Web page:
There's nothing worse when you are trying to follow a weight-loss diet and hunger pangs just creep in. However, scientists have now found a way to reduce the feeling.
Working to unravel the complex wiring system that underlies this intense physiological state, investigators at Beth Israel Deaconess Medical Center (BIDMC) and the National Institute of Diabetes and Digestive and Kidney Diseases (NIDDK), part of the National Institutes of Health (NIH), have identified a long-sought component of this complicated neural network.
The team has found that a melanoncortin 4 receptor-regulated (MC4R) circuit serves as the neural link that inhibits and controls eating. Their discovery shows that this brain circuit not only promotes fullness in hungry mice but also removes the almost painful sensation of grating hunger, findings that could provide a promising new target for the development of weight-loss drugs.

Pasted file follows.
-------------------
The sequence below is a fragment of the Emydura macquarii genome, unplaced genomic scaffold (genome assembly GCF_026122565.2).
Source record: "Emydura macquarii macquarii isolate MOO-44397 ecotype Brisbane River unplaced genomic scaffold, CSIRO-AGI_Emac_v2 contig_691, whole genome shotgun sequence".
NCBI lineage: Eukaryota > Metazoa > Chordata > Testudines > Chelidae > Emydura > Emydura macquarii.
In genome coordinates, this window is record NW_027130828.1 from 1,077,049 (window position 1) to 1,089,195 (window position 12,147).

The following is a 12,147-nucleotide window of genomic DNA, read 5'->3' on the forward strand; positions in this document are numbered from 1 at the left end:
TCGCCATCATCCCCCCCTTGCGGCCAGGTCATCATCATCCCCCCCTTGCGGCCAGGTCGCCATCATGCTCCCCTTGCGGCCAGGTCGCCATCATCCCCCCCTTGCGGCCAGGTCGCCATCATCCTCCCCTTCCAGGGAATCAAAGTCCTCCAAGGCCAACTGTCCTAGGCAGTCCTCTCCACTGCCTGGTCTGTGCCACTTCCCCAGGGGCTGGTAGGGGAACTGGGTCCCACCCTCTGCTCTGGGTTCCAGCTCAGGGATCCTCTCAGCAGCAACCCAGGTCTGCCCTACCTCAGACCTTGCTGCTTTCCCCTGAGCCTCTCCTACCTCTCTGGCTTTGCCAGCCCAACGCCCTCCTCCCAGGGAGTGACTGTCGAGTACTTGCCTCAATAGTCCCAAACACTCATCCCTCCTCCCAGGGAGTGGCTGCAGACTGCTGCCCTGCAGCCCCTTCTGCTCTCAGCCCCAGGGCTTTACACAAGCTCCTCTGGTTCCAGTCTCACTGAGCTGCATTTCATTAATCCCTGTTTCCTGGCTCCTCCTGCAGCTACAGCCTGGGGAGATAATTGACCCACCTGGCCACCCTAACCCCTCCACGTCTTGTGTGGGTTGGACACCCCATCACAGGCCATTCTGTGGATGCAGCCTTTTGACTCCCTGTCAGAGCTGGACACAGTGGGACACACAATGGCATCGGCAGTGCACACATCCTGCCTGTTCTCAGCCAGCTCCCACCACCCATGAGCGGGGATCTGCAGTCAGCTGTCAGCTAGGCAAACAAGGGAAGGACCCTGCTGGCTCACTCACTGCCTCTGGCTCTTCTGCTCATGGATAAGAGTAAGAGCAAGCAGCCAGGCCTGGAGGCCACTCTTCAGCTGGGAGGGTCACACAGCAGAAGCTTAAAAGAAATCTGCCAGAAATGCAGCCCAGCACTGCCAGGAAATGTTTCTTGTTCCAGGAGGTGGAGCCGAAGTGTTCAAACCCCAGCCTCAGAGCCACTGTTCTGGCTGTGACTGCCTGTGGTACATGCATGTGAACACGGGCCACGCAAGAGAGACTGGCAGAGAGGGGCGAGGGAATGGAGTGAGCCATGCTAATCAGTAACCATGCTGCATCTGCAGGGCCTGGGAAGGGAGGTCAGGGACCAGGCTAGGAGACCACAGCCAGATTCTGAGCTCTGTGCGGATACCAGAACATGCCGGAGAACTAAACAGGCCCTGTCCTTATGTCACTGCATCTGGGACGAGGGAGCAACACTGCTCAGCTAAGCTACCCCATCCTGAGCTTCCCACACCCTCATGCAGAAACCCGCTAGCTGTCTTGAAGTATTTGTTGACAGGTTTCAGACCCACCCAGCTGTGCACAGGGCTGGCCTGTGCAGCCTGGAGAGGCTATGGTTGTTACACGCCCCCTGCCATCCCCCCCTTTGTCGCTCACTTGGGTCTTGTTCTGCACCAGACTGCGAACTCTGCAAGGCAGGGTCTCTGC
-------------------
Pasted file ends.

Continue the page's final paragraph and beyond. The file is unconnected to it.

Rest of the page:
Study's co-senior author Bradford Lowell, MD, PhD, said that their results show that the artificial activation of this particular brain circuit is pleasurable and can reduce feeding in mice, essentially resulting in the same outcome as dieting but without the chronic feeling of hunger.
Lowell said that results suggested that the therapeutic targeting of these cells may reduce both food consumption and the aversive sensations of hunger - and therefore may be an effective treatment for obesity.
The findings are published online in Nature Neuroscience.
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